The UK’s relationship with the EU has come under increasingly scrutiny since the start of the financial crisis, with the likelihood of an upcoming referendum growing each year. However, despite the EU’s floundering economy, a recent poll has shown that UK manufacturers would vote to remain a part of the European bloc.
The poll was conducted by the manufacturers’ organisation EEF, which represents over 6,000 companies, and found that 85% would vote to stay in the UK and only 7% would opt to leave. The survey was carried out in August and included 250 companies.
The Chief Executive of EEF, Terry Scuoler, said: “Despite the continued problems in the Eurozone, manufacturers remain overwhelmingly of the view that our economic wellbeing is inextricably linked to the EU and we must stay in membership.”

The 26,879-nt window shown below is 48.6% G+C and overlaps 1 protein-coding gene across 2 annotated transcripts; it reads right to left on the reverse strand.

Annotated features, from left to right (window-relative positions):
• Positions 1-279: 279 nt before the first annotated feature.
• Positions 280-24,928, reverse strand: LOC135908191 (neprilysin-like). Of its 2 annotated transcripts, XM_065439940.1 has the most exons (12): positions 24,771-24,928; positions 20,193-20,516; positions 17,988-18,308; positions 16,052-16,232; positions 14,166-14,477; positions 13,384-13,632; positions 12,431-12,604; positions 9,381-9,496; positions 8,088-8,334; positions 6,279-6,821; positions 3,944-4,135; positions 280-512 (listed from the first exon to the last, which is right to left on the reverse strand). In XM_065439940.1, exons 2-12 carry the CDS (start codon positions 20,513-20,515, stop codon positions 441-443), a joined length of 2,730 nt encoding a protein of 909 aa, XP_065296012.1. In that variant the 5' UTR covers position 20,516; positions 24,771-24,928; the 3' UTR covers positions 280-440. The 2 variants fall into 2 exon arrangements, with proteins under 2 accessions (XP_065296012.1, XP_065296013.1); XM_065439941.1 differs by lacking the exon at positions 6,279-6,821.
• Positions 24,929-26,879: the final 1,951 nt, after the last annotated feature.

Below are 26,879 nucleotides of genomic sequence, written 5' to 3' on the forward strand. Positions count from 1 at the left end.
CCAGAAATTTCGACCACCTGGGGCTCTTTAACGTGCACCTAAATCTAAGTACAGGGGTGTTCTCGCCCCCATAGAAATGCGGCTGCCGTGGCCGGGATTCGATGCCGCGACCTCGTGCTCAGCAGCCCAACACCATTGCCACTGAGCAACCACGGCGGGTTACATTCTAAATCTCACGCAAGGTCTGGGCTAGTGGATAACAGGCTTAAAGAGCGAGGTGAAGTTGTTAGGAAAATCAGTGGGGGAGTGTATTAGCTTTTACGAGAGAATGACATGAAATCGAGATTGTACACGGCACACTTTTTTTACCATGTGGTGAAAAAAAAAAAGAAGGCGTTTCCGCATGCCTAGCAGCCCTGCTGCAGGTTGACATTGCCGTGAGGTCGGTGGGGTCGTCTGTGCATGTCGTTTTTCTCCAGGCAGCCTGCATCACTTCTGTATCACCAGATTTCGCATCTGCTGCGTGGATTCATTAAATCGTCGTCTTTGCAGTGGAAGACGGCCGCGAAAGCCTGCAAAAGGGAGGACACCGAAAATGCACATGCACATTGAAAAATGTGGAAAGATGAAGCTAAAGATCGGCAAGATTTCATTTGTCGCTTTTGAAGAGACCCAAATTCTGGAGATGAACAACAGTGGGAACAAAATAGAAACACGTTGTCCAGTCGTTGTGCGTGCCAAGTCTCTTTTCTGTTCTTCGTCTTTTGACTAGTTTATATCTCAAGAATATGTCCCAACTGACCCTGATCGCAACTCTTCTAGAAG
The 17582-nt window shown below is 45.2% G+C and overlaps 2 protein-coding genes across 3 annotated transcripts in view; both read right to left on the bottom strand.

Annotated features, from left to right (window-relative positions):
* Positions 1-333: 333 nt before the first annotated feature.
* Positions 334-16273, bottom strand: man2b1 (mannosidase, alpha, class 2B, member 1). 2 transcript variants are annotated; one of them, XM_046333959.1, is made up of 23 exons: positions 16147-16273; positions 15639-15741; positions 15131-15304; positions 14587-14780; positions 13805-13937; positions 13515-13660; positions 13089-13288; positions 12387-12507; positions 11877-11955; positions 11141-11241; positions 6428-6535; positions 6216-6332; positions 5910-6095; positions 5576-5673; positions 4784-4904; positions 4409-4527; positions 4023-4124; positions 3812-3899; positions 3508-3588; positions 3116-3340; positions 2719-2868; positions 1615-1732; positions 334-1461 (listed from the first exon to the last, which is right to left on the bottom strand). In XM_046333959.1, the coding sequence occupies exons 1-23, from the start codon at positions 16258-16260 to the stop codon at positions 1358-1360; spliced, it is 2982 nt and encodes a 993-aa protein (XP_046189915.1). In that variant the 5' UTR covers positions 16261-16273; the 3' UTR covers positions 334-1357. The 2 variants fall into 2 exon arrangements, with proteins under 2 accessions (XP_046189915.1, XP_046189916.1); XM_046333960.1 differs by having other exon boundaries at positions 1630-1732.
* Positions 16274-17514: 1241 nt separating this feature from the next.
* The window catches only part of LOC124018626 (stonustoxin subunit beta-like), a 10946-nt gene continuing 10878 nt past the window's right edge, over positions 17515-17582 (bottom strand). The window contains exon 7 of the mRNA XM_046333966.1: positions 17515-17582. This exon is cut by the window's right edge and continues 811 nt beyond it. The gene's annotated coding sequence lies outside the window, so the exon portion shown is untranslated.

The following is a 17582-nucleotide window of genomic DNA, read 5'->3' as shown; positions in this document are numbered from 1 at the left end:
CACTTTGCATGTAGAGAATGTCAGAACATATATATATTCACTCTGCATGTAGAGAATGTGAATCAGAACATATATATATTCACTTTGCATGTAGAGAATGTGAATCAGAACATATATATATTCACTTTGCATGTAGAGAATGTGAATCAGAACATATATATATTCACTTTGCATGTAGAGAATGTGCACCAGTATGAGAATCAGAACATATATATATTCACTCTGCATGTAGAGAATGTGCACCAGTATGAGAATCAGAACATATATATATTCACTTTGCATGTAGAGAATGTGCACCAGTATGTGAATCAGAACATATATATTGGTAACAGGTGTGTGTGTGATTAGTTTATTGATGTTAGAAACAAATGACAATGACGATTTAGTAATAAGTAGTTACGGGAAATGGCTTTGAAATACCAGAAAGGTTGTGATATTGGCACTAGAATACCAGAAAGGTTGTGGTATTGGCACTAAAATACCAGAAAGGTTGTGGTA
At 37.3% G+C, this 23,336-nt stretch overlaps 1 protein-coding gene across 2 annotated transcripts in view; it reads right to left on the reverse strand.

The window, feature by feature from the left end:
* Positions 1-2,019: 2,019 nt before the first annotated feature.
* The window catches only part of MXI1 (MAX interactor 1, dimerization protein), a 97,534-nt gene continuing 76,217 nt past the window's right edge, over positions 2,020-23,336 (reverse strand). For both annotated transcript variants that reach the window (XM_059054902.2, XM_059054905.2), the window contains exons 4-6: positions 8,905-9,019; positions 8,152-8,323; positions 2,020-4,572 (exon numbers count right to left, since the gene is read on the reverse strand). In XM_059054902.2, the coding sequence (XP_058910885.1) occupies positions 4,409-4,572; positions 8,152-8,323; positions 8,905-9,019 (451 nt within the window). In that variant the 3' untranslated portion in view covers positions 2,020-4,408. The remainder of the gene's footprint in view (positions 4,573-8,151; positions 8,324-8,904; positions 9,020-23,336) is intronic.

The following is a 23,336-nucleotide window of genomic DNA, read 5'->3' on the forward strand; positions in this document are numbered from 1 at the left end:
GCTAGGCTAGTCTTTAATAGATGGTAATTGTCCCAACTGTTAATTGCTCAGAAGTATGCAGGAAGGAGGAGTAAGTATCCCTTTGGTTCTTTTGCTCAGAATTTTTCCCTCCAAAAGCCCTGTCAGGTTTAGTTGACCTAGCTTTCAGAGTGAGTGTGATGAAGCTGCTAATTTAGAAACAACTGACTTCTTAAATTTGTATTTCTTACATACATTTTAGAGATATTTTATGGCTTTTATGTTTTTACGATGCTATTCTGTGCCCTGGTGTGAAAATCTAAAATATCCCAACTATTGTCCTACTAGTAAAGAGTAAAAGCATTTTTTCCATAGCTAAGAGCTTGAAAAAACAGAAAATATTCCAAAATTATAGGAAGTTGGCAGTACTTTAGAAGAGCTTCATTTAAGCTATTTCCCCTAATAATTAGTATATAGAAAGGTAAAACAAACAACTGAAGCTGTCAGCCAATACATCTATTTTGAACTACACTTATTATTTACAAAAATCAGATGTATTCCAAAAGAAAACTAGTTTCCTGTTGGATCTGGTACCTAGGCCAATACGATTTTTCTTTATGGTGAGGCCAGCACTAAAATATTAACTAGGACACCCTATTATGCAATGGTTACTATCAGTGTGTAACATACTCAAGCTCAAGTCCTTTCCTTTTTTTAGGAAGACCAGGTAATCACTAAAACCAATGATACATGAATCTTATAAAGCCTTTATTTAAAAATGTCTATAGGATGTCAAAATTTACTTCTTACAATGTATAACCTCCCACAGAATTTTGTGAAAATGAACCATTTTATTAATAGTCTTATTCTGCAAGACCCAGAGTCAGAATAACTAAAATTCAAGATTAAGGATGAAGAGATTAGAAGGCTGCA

These findings come in spite of the impact of the EU’s manufacturing market on the UK, which has notoriously suffered over the last few years, and has led to a saturation of market share due to increased supply. However, without EU membership it is likely that there will be less demand on UK manufacturing exports to the EU mainland, partly due to the increased costs associated with exporting products to a foreign economic zone.
Meanwhile, two other surveys carried out in August revealed that the growth in the UK manufacturing sector has slowed, marking a decrease in both new orders and output.
The Markit/CIPS UK Manufacturing Purchasing Managers’ Index (PMI) decreased from 54.8 in July to 52.5 in August, its lowest rating in 14 months. Similarly, manufacturing across the Eurozone fell in September to a PMI of 50.5.
“It makes no sense to disengage from our major market and it remains fanciful to think we can just pull up the drawbridge and walk away with no consequences,” Terry Scuoler said.